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Presentation on theme: "Insulation."— Presentation transcript:

1 Insulation

2 Insulation Thermal insulation is a materials that blocks or slows the flow of heat through the building envelope. Vital to most green building designs because it allows spaces to retain what heat they have and avoid gaining excess heat from outside

3 Insulation Insulation is primarily designed to prevent heat transfer from conduction and radiation Resistance to conduction is measured by the R-value (higher thermal resistance = higher R-value) Resistance to radiative heat transfer is measured by emissivity (high resistance = low emissivity and high reflectance)

4 Insulation Conduction is the dominant factor when materials are touching each other When there is an air gap between materials radiation becomes important Convection usually becomes an issue when significant air pockets are involved

5 2-categories Fibrous or cellular products – resist conduction and can be inorganic (glass, rock wool, slag wool, perlite, vermiculite) or organic (cotton, synthetic fibers, cork, foamed rubber, polystyrene) Metallic or metalized organic reflective membranes – block radiation heat transfer and must face open air space to work

6 Insulation

7 Insulation Because R-values are 1/conductance (U)
Doubling the thickness of insulation will not cut heat loss in half Exponential decay of heat flow

8 Low-Emissivity Insulation (Radiation)
Radiative heat transfer may be important to avoid Attics or warehouses where the sun heats the building’s skin excessively Thin sheet of reflective material can make as much diff as adding many inches of conventional insulation Usually called radiant barriers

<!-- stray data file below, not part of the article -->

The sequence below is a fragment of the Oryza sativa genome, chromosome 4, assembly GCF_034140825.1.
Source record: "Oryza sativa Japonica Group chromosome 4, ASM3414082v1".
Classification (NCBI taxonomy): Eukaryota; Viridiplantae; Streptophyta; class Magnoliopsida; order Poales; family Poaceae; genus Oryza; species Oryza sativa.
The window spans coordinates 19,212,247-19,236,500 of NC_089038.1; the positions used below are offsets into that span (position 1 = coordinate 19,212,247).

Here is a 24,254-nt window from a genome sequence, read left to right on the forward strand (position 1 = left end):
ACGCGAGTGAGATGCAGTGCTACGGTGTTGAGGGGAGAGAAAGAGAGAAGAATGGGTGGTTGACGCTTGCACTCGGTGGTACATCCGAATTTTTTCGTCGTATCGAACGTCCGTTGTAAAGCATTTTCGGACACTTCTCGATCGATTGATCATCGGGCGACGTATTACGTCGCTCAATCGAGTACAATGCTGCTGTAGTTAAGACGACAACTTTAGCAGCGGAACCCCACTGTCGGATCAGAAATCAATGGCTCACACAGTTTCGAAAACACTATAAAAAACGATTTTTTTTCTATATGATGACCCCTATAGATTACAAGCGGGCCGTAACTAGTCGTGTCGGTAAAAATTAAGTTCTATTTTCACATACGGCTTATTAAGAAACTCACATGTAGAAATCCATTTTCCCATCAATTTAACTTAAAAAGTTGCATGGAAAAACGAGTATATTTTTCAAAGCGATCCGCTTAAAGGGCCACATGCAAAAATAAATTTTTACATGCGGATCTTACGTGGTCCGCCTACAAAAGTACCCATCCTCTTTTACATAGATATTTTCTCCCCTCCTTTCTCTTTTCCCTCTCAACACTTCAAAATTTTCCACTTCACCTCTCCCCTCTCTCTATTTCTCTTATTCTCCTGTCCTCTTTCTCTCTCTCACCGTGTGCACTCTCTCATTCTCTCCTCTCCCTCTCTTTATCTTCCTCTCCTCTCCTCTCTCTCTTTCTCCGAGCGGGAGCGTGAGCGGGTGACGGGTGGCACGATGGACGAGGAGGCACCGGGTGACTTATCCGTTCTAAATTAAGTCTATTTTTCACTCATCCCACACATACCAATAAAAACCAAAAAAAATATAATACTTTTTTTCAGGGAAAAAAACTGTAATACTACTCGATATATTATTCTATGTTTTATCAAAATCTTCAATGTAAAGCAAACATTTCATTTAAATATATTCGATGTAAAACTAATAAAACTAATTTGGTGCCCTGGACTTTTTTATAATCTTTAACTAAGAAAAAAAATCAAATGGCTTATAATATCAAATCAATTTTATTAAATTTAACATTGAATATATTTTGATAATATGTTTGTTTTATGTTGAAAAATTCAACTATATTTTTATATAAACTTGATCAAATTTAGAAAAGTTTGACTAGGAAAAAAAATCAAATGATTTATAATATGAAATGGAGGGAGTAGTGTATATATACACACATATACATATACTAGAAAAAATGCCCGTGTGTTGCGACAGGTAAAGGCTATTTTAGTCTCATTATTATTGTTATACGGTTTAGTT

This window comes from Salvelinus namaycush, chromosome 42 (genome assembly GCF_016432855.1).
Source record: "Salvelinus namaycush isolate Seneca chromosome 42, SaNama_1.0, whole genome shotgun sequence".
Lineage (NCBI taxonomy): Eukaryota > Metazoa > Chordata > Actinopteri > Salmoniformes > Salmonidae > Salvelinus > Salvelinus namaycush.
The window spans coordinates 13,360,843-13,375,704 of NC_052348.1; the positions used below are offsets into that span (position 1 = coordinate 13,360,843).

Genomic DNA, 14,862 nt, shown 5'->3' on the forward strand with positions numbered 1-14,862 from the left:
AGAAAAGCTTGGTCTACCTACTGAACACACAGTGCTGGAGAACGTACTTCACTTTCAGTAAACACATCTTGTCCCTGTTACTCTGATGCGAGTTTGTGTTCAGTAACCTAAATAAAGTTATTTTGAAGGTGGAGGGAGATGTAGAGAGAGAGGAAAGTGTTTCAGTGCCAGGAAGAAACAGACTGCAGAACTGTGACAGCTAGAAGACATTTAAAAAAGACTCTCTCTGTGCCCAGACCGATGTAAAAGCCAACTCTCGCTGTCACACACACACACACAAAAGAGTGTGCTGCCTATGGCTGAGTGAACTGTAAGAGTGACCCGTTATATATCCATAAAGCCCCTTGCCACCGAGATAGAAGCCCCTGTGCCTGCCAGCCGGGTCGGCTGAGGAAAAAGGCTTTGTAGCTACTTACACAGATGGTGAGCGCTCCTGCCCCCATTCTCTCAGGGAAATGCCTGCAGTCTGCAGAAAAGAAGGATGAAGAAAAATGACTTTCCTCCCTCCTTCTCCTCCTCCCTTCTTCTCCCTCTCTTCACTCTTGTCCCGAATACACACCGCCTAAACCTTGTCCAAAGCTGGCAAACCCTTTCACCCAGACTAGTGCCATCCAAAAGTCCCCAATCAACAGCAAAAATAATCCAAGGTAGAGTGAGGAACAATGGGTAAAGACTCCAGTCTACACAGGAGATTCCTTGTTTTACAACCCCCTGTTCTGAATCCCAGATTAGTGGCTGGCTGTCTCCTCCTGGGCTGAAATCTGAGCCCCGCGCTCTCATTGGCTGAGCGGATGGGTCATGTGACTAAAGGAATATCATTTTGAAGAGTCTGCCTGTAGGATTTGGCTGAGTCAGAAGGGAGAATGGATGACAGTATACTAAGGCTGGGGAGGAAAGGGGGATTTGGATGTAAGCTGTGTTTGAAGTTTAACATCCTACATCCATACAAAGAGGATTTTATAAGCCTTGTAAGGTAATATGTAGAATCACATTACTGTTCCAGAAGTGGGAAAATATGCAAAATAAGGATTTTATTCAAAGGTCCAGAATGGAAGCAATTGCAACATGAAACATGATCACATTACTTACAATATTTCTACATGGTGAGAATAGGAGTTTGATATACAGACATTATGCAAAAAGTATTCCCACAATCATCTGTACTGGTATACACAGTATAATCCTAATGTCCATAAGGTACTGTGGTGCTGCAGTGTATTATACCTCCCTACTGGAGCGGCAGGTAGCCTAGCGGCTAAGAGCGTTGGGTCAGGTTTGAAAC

9 Radiant Barriers Have low emissivity (.1 or less)
Have high reflectance (.9 or more) Shiny reflective or white materials Only reduce radiative heat transfer

10 Convection and Insulation
Convection through fluids (air) can also transfer heat Unwanted convection through the building envelope can cause unwanted heat gains or losses through infiltration Suppressing convection often makes insulation effective

11 Convection and Insulation
Convection within the building envelope hurts insulation as well Still air is an excellent insulator, often used in insulation by small pockets of air Foam insulation is better than batt insulation because there is less convection of air within the foam

12 Insulation Fibrous or cellular products prevent conduction by keeping air still Batt insulation traps air in a mat made from a low conductivity solid, glass or organic fiber Open cell foam traps tiny bubbles of air or other gas in a poor conductor, however gas can still migrate Closed cell foam, gas cannot travel from cell to cell

13 Insulation Materials Typically comes in 5 different forms Batting
Blown-in Loose-fill Rigid foam board Reflective films

14 Batting/Blankets

15 Blown-in/Loose-fill

16 Foamed in Place

17 Rigid Board

18 Reflective

19 Working Together Diff forms can be used together
Usually higher density insulation should not be placed over top of lower density material that is easily compressed Hot air rises by convection, so it generally pools at the underside of surfaces and conducts heat upwards into those materials Radiant barriers are more effective at preventing heat from flowing downward through a space than up

20 Movable Insulation

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